M A C E & C R O W N - OCTOBER 27 1999
Tim Seibles:Highlight of the Festival
Draws a Crowd
The ODU Literary Festival MFA Faculty and Margaret Gibson readings made quite an impression on many students in attendance, with the authors' open exploration of often considered taboo subjects, and the sheer remarkability of the literary devices used.
The MFA Faculty reading, held in Chandler Recital Hall, had a crowd that overflowed into the two balconies of the facility. In the spotlight were poet Tim Seibles, visiting professor Luisa Igloria, fiction writers Sheri Reynolds and Janet Peery, and non-fiction writer Michael Pearson.
Instead of reading their own work, each faculty member read another author's work.
|The highlight of the evening was
when Pearson read the work of Seibles, who has published five books. Recurrent
themes in that evening's reading and in a separate event featuring Seibles
were sex, sports and cartoons.
"The Fan," published in Seibles' first book "Body Moves" is an amusing and erotic poem about tennis player Martina Navratilova, who just happens to be a lesbian. The reaction of the audience was one of amusement. Despite its ironic twists, the poem was an original move, one that may have helped Seibles further his literary career as a poet.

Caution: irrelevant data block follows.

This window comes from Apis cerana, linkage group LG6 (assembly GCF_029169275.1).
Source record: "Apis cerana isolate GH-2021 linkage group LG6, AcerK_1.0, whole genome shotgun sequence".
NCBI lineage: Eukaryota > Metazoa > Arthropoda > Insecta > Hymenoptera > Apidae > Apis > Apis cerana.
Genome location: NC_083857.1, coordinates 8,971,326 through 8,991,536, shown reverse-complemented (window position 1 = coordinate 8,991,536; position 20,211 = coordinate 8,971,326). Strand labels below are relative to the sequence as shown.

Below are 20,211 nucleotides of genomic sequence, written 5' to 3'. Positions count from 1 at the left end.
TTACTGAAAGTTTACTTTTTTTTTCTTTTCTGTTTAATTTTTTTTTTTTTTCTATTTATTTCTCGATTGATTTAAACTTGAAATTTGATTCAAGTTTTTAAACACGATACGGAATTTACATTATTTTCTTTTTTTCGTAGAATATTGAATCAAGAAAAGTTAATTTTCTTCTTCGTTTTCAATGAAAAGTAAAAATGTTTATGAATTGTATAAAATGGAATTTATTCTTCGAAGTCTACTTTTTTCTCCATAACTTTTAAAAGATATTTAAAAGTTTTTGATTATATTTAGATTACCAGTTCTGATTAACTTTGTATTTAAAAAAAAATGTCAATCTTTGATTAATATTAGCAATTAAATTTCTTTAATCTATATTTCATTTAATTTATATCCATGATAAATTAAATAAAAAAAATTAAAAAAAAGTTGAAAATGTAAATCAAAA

Margaret Gibson, writer-in-residence this semester, also gave a reading. She opened the hour by saying, "Today we are going to talk about love."
|Her poem, "Mangos," published
in "Georgia Review," was a common favorite among students and faculty alike.
The poem beautifully makes something as simple as a mango into an erotic
The most touching poems came from "Memories of the Future: The Daybooks of Tina Modotti." Modotti was a vibrant Italian actress and photographer, who lived from 1896 to 1942. Her boyfriend, Julio Mella, was murdered in front of her in 1929.
From the collection, Gibson read "Dia De Los Muertos" and "What Love Is. "Some audience members shed a few tears during the reading of those two poems.
"Dia De Los Muertos" explores the death of Mella and the effect it had on Modotti's life. One of the most profound lines from the work was "The body that had filled me, his body, now filled an urn."
Overall, this year's ODU literary festival was a delightful buffet of many treats, from local poets and fiction writers to nationally-known poets such as Gibson. Hopefully, some of those involved this year will return for an encore next time.